Diesel engines are the perfect power for London taxis, tuna boats, Southern Pacific locomotives and anything built by Kenworth.

But automobiles? Crushed velvet seats and push-button transmissions were an easier sell.

One major problem was perpetual engine clatter that suggested the crankshaft was developing compound fractures. Diesel owners were easily recognized in the dark because their clothes smelled like Kuwait. Everything on any American highway–including joggers and 2-day-old road kills–moved quicker than a diesel car. Whether by GM in the ’70s or Volkswagen and Peugeot in the ’80s.

And these sooty, shaking, pungent engines burn fuel-oil available only at service stations where attendants carry baseball bats and hold $10 bills up to the light.

All of which seems to have been lost on usually astute, traditionally cautious Mercedes-Benz, which has added a 3.0-liter, six-cylinder diesel sedan to its E-Class lineup for 1995.

Stranger still, Mercedes is now selling the E300 Diesel in California, where airtight regulations virtually outlawed such cars for puffing more particulates and bad gases than bonfires and chain-smokers.

But Mercedes–a major player of diesel power since Daimler & Benz trucks in 1923 and the 260D passenger cars three years later–says its new engine meets all California emissions standards and is proof positive that glow-plug technology has cleaned up its act.

By using four valves per cylinder, by positioning the fuel preparation prechamber above the center of the piston face, combustion is fuller, more evenly distributed and much more efficient. So particulate emissions, i.e. smoke from unburned fuel, are reduced. As is engine clatter, even during cold weather starts.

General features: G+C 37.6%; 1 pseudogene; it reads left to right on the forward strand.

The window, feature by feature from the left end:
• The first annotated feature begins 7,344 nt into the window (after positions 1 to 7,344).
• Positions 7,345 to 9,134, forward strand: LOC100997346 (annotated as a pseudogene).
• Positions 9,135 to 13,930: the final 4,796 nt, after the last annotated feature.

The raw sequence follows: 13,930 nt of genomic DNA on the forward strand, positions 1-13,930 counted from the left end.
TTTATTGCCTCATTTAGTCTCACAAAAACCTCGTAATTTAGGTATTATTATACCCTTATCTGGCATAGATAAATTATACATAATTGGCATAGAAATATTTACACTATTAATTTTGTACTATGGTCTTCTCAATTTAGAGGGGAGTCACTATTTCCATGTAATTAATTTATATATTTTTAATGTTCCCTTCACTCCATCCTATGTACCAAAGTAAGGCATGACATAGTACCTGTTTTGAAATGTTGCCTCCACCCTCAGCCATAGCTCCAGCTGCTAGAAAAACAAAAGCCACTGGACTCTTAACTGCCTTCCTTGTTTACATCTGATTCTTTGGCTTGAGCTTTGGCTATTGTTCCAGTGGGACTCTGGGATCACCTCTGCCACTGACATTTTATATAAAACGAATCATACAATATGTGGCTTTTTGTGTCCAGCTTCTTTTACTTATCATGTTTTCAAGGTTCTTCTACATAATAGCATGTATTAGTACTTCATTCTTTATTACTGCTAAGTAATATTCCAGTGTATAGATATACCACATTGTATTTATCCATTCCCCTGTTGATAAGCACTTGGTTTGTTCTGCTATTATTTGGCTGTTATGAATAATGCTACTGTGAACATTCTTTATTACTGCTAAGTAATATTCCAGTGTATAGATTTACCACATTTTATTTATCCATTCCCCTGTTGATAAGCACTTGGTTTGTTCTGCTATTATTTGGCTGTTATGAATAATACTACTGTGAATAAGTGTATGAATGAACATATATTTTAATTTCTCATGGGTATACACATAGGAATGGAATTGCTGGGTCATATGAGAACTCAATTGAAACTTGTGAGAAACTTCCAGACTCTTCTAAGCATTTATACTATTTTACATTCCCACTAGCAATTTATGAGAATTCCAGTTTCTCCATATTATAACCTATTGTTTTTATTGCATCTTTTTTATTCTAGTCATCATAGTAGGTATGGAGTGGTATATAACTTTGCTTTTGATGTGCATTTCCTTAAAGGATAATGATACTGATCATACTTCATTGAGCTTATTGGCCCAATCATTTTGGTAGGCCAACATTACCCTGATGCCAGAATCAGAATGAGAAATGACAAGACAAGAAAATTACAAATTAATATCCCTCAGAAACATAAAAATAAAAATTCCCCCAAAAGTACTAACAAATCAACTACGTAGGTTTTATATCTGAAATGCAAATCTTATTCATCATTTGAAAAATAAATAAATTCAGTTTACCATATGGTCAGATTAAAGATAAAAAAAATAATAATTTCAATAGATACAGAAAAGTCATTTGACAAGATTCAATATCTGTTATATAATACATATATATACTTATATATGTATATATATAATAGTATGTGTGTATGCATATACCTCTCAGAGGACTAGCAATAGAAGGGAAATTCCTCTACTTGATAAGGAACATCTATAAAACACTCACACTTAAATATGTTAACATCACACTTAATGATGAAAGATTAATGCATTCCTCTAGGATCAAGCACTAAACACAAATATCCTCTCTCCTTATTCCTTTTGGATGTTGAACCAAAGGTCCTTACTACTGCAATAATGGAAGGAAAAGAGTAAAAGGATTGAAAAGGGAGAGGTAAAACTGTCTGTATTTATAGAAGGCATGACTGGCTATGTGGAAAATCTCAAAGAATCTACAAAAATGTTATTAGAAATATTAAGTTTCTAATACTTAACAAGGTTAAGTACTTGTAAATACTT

A system of exhaust gas recirculation plus a ceramic catalytic converter–rare in diesels–further reduce those elements that offend eyes, bronchiole and the state Air Resources Board.

And diesel fuel has changed. Now there’s a lite fuel that’s low on sulfur. There goes most of the whiff of eau d’Arabie.

Double overhead cams and multivalve technology–whether on gasoline-powered or diesel engines–always increase mechanical muscle. With the E300, they produce 134 horsepower, a solid boost on the 121 horses of the five-cylinder, 2.5-liter diesel Mercedes has been selling in the United States–but not recently in California–since 1974. And that little workhorse was turbocharged.

The new engine’s major attraction, however, is fuel economy.

Mercedes’ E320 sedan burns super premium gasoline and delivers 19 m.p.g. in town and 25 m.p.g. on interstates. The E300 is powered by diesel costing about the same but squeezing 26 city and 32 highway miles from each gallon.

With a fuel tank holding 23.8 gallons, that translates to a minimum of 750 miles between fill-ups–or traveling from Los Angeles to Albuquerque without stopping for anythin g but coffee and personal recycling.

Peter Patrone, product manager for the E-Class, thinks that the public misperceives diesel cars and says that the E300 is overdeveloped in terms of durability and reliability:

“Overall, we have sold 500,000 diesel cars in the U.S. market, with the bulk of 370,000 since 1978. About 93% of those diesels are still on the road . . . and our one-million-mile car is a diesel.”